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When you watch Aaranya Kaandam you feel either like a bomb went off bang in the middle of your skull or you went to watch a movie and wound up in a seedy opium den in Pattaya. So furiously and colorfully do your thoughts spin in order to keep up with debutant director Kumararaja’s insanely psychedelic cinematic vision.

The story is simple enough – we have an ageing don (Jackie Shroff) whose difficulties are slightly more complicated than say, getting up in the morning. He sees the world through the fogged lens of impotent fury and his young mistress (Yasmin Ponappa) and underlings feel the brunt of it. Young mistress needs to get off bad and since getting slapped around isn’t doing it for her she does the next best thing and decides to carry on with the simpleton of the gang, aptly named Sappai (Ravikrishna). And then we have the straight arrow underling (Sampath) who is usually mandatory in such a dysfunctional bunch and he is a man with a plan even if said plan is going to get him into a world of trouble. Throw in a ridiculously expensive designer drug like cocaine that winds up in the wrong hands and a rival gang headed by a bona fide sadistic, volatile, nut job plus sidekicks aplenty and you have your cocktail that will punch you in the gut and get you deliriously high.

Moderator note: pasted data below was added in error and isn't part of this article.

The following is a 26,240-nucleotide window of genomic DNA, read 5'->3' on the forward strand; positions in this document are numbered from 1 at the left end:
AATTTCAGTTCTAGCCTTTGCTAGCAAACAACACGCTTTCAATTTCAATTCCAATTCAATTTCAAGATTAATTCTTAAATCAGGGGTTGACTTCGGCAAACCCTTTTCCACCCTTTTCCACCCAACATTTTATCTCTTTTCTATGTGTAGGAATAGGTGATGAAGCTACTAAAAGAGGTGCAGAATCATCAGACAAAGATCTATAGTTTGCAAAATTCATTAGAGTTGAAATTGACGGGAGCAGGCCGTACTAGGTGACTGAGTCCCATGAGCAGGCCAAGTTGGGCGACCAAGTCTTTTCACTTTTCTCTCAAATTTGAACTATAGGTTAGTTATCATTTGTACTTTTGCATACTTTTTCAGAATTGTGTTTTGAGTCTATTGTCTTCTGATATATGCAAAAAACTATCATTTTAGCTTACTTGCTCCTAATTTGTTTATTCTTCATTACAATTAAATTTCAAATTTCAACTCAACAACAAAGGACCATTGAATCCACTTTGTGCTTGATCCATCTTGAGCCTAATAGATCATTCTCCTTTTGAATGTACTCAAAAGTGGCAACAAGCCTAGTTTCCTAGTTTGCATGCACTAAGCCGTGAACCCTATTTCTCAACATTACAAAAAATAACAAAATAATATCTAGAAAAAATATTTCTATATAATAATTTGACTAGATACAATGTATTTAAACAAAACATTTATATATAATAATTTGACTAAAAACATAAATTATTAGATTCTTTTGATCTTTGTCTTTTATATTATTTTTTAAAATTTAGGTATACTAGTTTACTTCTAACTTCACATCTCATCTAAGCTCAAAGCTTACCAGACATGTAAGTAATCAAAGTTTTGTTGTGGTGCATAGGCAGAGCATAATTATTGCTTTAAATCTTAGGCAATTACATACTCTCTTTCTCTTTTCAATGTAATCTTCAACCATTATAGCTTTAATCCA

The dialogue is simply brilliant in Aaranya Kaandam. The first words are uttered by young mistress, after a brutal beating and aborted forced sex which as she truthfully says is not her fault especially since she is not the one who can’t do it. Tom Cruise had Renee Zellweger with a ‘Hello’ in Jerry Maguire and Kumararaja has his audience with those opening lines. The rest of it is also spectacular and this coupled with touches of whimsy evident in the narrative style remind you of Quentin Tarantino at his most awesome.

In this vein, there are also flashes of Robert Rodriguez in his Desperado days glimpsed in the action scenes replete with blood and gore where somehow the violence manages to have a lyrical quality to it. Yasmin Ponnappa is a cheri Lady Macbeth, who is usually at the receiving end of violent behavior, but frail though she is, the lady manages to keep it all together even when the world is going to hell around her. Speaking of the bard, portions of the film remind you of Vishal Bharadwaj’s take on Shakespeare and the criminal underworld in films like Omkara and Kaminey.

Finally, we have a cockfight (Jackie Shroff is merely an onlooker but he still feels the need to perform) that is reminiscent of Aadukalam, Vetrimaran’s Othello meets ‘namma local roadside Romeo’ betrayal drama. And comparisons are odious but the cockfight in Aaranya Kaandam is bloody awesome. A drunken, pathetic, believes – himself – to – be – a – zamindar, prances around as the cocks slug it out and in him the sheer desperation of the human condition and its inexplicable coexistence with a passion for life and the joy of living is beautifully brought out, while his young son watches on half – indulgently and half – scoldingly.

Yet, despite the underlying influences from Hollywood, Bollywood, and our very own Tamil cinema, this is not a kitschy, tasteless film that offends the senses by throwing every available ingredient into the pot. It is unique and can hold its own among the best films ever made. This speaks volumes about the scarily talented Kumararaja.